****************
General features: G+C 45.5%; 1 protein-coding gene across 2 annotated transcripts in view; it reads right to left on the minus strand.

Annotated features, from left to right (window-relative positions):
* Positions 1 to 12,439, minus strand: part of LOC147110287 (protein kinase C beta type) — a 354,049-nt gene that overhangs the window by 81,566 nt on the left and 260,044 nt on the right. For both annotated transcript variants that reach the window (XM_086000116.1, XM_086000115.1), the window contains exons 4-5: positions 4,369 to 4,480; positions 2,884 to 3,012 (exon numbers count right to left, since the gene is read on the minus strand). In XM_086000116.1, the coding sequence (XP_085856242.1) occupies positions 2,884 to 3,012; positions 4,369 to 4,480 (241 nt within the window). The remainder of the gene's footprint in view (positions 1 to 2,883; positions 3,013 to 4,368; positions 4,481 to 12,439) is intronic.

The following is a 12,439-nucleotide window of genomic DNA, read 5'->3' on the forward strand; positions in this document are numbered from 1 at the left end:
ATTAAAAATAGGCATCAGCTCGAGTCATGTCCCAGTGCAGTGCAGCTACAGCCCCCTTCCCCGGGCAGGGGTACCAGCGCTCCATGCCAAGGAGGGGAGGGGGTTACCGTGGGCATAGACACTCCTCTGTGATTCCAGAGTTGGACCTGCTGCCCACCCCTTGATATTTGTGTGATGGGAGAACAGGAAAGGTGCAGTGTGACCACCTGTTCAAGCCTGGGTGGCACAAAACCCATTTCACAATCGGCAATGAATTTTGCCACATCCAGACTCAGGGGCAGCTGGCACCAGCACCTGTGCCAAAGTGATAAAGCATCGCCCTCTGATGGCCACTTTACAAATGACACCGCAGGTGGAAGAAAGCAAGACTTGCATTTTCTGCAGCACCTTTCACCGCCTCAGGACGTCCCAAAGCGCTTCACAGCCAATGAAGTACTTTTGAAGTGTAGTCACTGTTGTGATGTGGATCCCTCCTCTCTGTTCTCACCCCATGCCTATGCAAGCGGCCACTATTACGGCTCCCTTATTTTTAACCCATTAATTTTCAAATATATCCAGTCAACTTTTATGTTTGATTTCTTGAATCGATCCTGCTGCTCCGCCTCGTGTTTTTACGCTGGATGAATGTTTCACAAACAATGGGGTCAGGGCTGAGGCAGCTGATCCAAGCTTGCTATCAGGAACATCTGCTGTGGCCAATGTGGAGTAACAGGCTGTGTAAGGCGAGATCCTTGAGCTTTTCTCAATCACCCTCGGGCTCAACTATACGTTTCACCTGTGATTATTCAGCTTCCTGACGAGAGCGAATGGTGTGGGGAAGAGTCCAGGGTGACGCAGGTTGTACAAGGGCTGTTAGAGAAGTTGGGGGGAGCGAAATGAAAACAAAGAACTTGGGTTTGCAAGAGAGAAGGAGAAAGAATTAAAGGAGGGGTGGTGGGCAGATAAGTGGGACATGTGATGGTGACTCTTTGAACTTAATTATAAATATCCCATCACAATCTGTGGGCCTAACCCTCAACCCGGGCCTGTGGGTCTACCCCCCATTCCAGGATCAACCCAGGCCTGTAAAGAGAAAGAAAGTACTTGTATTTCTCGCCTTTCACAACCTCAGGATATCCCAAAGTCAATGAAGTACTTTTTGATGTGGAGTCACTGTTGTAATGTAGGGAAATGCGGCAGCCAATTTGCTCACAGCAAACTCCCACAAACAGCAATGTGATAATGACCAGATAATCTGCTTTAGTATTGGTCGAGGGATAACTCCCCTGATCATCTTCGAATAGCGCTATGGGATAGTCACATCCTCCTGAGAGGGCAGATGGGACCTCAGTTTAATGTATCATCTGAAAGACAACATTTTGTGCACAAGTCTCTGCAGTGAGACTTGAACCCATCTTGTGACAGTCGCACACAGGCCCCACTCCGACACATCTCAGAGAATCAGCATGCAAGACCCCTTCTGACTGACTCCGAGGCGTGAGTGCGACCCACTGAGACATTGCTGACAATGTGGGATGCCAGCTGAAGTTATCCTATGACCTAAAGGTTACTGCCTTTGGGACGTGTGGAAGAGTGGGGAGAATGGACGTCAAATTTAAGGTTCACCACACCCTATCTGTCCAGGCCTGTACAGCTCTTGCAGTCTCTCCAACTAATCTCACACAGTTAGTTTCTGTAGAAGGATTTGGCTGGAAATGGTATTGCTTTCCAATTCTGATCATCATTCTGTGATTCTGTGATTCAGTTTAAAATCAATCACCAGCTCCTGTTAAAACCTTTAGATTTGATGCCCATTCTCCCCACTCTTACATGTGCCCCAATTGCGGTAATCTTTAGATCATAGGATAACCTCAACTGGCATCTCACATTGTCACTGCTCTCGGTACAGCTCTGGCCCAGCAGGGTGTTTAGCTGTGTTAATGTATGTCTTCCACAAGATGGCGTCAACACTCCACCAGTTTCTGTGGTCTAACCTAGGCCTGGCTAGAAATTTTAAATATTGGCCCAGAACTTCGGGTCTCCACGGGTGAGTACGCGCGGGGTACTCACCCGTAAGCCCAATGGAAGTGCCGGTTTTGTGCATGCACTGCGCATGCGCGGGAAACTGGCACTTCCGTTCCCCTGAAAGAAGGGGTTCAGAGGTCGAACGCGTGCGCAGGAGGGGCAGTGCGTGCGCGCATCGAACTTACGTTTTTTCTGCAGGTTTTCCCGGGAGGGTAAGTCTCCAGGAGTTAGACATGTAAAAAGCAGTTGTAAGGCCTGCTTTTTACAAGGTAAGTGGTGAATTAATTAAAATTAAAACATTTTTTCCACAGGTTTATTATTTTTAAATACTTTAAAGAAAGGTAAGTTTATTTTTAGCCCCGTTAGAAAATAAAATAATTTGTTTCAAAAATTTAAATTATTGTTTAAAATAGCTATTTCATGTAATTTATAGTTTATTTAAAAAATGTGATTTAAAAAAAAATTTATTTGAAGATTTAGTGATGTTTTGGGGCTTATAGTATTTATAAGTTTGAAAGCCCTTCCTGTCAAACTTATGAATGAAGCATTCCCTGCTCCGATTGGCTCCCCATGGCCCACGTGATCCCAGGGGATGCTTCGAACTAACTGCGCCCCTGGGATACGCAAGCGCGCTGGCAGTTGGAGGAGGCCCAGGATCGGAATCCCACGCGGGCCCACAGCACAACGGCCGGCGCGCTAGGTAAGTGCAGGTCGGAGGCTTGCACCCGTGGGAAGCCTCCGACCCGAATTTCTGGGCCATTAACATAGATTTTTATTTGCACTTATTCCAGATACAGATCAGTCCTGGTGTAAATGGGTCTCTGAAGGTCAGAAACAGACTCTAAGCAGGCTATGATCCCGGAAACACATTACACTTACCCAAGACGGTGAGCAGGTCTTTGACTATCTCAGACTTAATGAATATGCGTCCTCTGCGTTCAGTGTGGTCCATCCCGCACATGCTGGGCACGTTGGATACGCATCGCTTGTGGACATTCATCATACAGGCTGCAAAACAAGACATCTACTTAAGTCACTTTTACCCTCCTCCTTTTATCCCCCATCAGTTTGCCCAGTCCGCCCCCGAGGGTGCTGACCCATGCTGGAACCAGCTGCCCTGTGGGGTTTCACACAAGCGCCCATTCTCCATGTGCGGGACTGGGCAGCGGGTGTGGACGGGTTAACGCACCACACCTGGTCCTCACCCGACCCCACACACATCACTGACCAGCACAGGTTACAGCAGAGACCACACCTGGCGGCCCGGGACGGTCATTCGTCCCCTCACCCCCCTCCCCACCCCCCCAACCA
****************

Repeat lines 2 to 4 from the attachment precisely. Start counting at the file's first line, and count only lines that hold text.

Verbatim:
Annotated features, from left to right (window-relative positions):
* Positions 1 to 12,439, minus strand: part of LOC147110287 (protein kinase C beta type) — a 354,049-nt gene that overhangs the window by 81,566 nt on the left and 260,044 nt on the right. For both annotated transcript variants that reach the window (XM_086000116.1, XM_086000115.1), the window contains exons 4-5: positions 4,369 to 4,480; positions 2,884 to 3,012 (exon numbers count right to left, since the gene is read on the minus strand). In XM_086000116.1, the coding sequence (XP_085856242.1) occupies positions 2,884 to 3,012; positions 4,369 to 4,480 (241 nt within the window). The remainder of the gene's footprint in view (positions 1 to 2,883; positions 3,013 to 4,368; positions 4,481 to 12,439) is intronic.

The following is a 12,439-nucleotide window of genomic DNA, read 5'->3' on the forward strand; positions in this document are numbered from 1 at the left end: